Posted January 31, 2012on:
Whether you’re speaking or not, you’re always communicating. Research consistently suggests that over 90% of a person’s thoughts, feelings and intentions are conveyed through non-verbal channels, including the voice and body language.
Through careful observation you can gain insights into a person’s state of mind, emotions and attitude. A person’s pitch, pace and tone of voice, movements, gestures, and expressions, as well as posture, dress, and spatial distance communicate even when no words are being spoken. By observing and responding to others’ non-verbal behaviours you can influence their thinking and persuade them to agree with your suggestions.
Because many people have learned how to put a mask on to hide their true feelings, if you sense that someone’s face is concealing what’s going on inside, observe the whole body. Legs, feet, arms, shoulders, hands and fingers give valuable indications of consistency and authenticity, or a lack thereof.
Through astute observation you can figure out what’s being communicated even when the verbal output is turned off. Questions to ask yourself when observing others include:
• Are the messages coming from the spoken words consistent with the messages coming from the non-verbal behaviours?
• Is the person being consistent in displaying non-verbal behaviours?
Technical Stuff: Individuals cannot control normal eye dilation. When you are looking at something that pleases or arouses you, you your eyes measurably dilate; when you see something that you don’t like or that threatens you, your eyes constrict.
Regardless of what a presenter is saying, if he looks at his audience as he speaks, his listeners will perceive him favourably and view him as confident, credible, qualified, and honest.
If someone speaking doesn’t want to be interrupted, she will glance away and continue talking. If she wants someone else to speak, she will pause and make direct eye contact with that person.
If, while you’re speaking, someone is checking his BlackBerry, texting on his iPhone or looking at his watch, he may be indicating that it’s time for a break or that you’re boring him.
Tip: Words are accentuated and punctuated by movements, gestures, and facial expressions. When there is a lack of congruency between the verbal and nonverbal message, people believe what their eyes and ears tell you, not what the speaker is saying.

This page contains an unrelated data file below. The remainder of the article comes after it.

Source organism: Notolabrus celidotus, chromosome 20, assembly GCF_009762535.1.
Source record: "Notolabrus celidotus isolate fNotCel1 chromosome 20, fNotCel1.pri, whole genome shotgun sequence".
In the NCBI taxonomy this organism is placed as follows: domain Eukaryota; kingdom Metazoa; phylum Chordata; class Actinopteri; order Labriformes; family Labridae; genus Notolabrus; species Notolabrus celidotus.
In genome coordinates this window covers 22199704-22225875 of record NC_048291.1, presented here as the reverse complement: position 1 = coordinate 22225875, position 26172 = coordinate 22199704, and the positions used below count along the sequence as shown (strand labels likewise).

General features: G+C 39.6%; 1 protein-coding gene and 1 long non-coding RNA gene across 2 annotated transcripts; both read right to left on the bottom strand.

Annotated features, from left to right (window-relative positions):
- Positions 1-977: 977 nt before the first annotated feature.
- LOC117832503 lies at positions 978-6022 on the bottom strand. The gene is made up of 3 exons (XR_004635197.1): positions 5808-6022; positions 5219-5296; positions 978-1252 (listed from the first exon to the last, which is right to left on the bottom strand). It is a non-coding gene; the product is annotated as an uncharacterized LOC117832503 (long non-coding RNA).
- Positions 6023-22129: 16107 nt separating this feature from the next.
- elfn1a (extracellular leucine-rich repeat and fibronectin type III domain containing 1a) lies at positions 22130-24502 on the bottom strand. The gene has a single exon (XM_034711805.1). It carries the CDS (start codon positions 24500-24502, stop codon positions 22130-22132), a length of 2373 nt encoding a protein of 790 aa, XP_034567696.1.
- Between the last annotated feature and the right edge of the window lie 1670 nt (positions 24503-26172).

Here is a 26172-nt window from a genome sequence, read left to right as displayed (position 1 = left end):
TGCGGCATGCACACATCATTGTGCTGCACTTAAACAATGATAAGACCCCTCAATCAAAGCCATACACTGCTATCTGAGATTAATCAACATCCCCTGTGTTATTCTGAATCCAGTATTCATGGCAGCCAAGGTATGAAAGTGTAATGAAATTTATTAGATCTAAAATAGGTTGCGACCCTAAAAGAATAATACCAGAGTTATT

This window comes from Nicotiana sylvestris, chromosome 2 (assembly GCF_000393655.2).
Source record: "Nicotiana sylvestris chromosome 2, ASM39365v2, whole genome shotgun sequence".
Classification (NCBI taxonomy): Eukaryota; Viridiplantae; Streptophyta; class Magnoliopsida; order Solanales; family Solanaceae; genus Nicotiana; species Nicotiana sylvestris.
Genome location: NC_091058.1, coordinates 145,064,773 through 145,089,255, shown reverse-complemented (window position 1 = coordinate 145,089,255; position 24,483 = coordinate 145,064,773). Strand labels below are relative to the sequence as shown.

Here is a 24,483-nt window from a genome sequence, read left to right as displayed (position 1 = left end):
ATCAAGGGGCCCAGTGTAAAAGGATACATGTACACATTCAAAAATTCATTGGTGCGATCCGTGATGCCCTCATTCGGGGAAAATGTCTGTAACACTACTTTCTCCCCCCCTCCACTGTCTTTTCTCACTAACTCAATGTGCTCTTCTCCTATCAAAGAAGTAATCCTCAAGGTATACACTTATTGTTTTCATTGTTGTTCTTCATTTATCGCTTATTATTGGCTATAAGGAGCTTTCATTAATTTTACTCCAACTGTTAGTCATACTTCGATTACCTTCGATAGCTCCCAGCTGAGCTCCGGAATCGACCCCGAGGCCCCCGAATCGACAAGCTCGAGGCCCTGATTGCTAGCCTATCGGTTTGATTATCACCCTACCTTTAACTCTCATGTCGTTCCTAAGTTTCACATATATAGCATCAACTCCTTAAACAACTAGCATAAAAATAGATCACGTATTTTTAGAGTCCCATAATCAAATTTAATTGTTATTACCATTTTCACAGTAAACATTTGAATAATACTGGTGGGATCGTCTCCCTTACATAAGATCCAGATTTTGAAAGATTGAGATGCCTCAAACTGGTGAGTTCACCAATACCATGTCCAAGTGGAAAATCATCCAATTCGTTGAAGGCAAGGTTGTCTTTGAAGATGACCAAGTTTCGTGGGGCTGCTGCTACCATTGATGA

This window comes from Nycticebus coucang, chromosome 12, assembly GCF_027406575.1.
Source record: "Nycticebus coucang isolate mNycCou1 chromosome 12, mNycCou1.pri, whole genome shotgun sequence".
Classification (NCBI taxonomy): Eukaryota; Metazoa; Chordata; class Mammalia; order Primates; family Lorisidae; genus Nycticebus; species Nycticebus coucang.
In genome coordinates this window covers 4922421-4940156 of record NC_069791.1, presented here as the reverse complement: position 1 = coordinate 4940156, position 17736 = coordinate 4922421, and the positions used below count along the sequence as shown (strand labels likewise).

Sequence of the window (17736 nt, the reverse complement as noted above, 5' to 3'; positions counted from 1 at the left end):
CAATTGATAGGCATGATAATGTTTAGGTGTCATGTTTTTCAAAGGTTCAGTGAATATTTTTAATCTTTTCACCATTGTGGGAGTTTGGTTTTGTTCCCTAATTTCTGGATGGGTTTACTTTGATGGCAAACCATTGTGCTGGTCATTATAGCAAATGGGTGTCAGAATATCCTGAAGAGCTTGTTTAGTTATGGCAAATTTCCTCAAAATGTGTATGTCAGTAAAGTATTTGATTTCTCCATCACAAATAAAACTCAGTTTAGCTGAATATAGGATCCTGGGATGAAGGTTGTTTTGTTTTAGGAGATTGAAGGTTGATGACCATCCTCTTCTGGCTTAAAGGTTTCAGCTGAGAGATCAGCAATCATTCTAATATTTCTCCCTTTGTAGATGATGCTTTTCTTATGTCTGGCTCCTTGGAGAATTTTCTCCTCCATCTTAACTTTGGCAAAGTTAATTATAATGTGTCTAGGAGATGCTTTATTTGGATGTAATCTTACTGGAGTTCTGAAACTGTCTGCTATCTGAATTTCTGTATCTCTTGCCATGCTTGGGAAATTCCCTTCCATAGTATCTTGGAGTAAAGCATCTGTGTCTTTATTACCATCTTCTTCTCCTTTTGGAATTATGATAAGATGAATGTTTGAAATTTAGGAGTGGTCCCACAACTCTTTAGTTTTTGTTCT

Warning: While certain gestures and expressions – such as a genuine smile in which the eyes as well as the mouth are engaged, or a clenched fist slamming down on a table top – convey specific messages, interpret them carefully in the context of the situation that is occurring at the time. Because observing non-verbal behaviour is open to interpretation, practice your observation skills and when appropriate ask the people involved to verify your observations and interpretations.
Anecdote: I recently ran a session for a global corporation on the Body Language of Leaders. During my presentation I noticed that while most of the women in the room were smiling and nodding as I spoke, several of the men had serious expressions on their faces, which I initially interpreted as unconvinced or doubtful. In order to gain rapport with these individuals (see Body Language For Dummies and Persuasion & Influence For Dummies on how to establish rapport) I reflected back their expressions as I directed my comments to them. What I observed was that the men relaxed and engaged with me as I mirrored back what I observed them doing.
Remember: No single non-verbal sign is a reliable indicator of mood, attitude, or intention. To support a particular conclusion, observe and interpret several consistent signals.
For more information visit www.kuhnkecommunication.com
And…Follow us on Twitter! www.twitter.com/diamondpolisher